variant (pointer) 
VT_SAFEARRAY  use  SAFEARRAY 
VT_SAFEARRAY  VT_BYREF  SAFEARRAY (pointer) 
MATLAB does not support the following COM interface types
and displays the warning ActiveX  unsupported VARIANT type
encountered
.
Structure
Sparse array
Multidimensional SAFEARRAY
s (greater
than two dimensions)
Writeonly properties
The tables also show the mapping of MATLAB types to COM
types that you must use to pass data from MATLAB to an Microsoft^{®}
ActiveX^{®} object.
For all other types, MATLAB displays the warning ActiveX
 invalid argument type or value
.
The SAFEARRAY
data type is a standard way
to pass arrays between COM objects. This section explains how MATLAB passes SAFEARRAY
data
to a COM object.
MATLAB represents an m
byn
matrix
as a twodimensional SAFEARRAY
, where the first
dimension has m
elements and the second dimension
has n
elements. MATLAB passes the SAFEARRAY
by
value.
The following examples use a COM object that expects a SAFEARRAY
input
parameter.
When MATLAB passes a 1
by3
array:
B = [2 3 4] B = 2 3 4
the object reads:
No. of dimensions: 2 Dim: 1, No. of elements: 1 Dim: 2, No. of elements: 3 Elements: 2.0 3.0 4.0
When MATLAB passes a 3
by1
array:
C = [1;2;3] C = 1 2 3
the object reads:
No. of dimensions: 2 Dim: 1, No. of elements: 3 Dim: 2, No. of elements: 1 Elements: 1.0 2.0 3.0
When MATLAB passes a 2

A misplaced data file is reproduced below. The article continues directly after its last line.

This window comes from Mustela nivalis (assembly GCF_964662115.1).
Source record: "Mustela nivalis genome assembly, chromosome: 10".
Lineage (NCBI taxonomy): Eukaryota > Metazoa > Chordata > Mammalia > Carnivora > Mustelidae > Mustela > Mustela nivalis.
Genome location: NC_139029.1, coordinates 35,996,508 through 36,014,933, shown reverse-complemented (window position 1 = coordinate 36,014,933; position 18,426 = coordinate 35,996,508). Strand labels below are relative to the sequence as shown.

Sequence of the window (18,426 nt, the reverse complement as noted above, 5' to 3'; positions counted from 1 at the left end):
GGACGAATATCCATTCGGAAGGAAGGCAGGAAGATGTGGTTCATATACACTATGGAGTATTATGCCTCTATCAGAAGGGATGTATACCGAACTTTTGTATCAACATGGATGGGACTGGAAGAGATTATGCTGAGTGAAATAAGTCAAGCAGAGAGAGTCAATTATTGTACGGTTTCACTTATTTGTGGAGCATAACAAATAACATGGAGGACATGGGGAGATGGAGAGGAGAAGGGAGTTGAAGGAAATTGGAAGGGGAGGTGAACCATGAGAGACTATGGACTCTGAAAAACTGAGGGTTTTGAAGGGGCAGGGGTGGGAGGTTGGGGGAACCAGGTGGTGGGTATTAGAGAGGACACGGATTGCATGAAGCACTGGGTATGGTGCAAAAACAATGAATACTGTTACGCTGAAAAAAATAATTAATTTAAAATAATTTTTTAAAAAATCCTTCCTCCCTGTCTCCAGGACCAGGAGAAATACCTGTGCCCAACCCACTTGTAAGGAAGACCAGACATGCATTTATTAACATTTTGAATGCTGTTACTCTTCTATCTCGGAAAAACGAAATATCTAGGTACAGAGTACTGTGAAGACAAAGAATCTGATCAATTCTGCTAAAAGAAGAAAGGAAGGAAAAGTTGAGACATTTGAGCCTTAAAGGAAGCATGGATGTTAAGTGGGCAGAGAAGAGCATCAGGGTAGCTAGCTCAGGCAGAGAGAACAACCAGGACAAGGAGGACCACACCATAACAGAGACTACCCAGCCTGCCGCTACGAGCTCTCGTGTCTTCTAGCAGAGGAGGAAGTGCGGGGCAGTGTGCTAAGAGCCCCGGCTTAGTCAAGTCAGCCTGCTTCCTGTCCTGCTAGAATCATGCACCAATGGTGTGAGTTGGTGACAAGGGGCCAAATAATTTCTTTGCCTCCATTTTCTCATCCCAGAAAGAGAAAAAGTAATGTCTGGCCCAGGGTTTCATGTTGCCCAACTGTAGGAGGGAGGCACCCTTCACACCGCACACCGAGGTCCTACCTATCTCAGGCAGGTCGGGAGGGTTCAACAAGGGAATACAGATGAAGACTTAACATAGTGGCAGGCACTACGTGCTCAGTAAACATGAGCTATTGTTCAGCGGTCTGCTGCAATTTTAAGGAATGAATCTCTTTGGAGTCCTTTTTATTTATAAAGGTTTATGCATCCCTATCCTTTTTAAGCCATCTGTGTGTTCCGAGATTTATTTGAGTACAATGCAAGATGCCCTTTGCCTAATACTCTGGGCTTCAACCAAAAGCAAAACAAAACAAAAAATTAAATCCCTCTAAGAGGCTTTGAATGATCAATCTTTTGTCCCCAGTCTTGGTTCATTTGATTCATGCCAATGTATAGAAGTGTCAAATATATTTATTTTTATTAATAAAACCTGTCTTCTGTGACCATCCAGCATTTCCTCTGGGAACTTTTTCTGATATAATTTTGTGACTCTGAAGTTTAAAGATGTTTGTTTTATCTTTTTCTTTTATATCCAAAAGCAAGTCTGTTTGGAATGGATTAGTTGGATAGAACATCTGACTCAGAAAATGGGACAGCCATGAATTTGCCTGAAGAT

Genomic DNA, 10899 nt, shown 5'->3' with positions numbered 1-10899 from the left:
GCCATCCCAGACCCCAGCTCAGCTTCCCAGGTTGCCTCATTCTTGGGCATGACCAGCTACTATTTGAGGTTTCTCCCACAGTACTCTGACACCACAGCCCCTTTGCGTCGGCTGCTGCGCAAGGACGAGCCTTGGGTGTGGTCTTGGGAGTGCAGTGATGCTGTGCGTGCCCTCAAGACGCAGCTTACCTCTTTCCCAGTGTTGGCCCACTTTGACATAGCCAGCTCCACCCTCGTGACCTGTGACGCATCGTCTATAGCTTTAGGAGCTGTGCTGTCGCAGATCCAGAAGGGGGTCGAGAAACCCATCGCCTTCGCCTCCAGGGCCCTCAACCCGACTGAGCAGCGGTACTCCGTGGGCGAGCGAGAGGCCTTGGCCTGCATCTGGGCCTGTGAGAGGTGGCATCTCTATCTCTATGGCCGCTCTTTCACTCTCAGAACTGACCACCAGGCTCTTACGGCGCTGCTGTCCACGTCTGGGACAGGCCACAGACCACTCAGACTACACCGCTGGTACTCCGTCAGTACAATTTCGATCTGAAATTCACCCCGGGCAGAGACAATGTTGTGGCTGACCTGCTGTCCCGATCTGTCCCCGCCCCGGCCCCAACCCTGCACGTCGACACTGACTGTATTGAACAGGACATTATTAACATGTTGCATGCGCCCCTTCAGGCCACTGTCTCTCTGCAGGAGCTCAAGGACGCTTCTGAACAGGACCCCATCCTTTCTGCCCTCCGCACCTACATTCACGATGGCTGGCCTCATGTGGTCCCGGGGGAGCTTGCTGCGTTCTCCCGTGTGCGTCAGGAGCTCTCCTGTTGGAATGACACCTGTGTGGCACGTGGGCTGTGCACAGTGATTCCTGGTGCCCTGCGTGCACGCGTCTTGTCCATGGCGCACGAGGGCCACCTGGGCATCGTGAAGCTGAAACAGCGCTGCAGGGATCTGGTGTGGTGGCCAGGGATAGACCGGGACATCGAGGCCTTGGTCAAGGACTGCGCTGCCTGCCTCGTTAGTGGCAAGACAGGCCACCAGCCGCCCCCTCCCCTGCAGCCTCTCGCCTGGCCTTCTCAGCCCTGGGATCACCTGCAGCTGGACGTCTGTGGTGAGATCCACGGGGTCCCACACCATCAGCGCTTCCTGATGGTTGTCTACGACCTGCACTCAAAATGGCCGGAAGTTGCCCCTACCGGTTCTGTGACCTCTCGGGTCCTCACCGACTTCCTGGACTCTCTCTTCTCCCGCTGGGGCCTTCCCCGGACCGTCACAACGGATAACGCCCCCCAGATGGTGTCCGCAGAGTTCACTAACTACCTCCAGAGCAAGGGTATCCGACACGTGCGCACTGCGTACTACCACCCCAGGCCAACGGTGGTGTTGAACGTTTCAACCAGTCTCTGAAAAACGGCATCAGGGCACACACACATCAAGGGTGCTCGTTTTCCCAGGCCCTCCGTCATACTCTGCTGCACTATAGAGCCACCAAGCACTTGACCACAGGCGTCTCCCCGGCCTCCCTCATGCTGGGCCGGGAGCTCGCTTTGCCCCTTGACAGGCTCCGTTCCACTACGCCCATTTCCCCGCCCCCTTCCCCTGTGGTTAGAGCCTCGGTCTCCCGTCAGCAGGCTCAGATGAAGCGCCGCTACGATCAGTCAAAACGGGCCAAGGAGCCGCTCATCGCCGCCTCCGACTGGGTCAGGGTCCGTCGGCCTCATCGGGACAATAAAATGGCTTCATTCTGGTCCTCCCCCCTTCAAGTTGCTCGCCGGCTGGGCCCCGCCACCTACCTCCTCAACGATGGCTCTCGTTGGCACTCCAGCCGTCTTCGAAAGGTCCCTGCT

by4
array:
D = [2 3 4 5;5 6 7 8] D = 2 3 4 5 5 6 7 8
the object reads:
No. of dimensions: 2 Dim: 1, No. of elements: 2 Dim: 2, No. of elements: 4 Elements: 2.0 3.0 4.0 5.0 5.0 6.0 7.0 8.0
For information, see How can I pass arguments to an ActiveX server from MATLAB 7.0 (R14) as onedimensional arrays?
For information, see How can I pass arguments by reference to an ActiveX server from MATLAB 7.0 (R14)?
This section explains how MATLAB reads SAFEARRAY
data
from a COM object.
MATLAB reads a onedimensional SAFEARRAY
with n
elements
from a COM object as a 1
byn
matrix.
For example, using methods from the MATLAB sample control mwsamp
,
type:
h=actxcontrol('mwsamp.mwsampctrl.1') a = GetI4Vector(h)
MATLAB displays:
a = 1 2 3
MATLAB reads a twodimensional SAFEARRAY
with n
elements
as a 2
byn
matrix. For example:
a = GetR8Array(h)
MATLAB displays:
a = 1 2 3 4 5 6
MATLAB reads a threedimensional SAFEARRAY
with
two elements as a 2
by2
by2
cell
array. For example:
a = GetBSTRArray(h)
MATLAB displays:
a(:,:,1) = '1 1 1' '1 2 1' '2 1 1' '2 2 1' a(:,:,2) = '1 1 2' '1 2 2' '2 1 2' '2 2 2'
To determine which MATLAB types to use when passing arguments
to COM objects, use the invoke
or methodsview
functions. These functions
list all the methods found in an object, along with a specification
of the types required for each argument.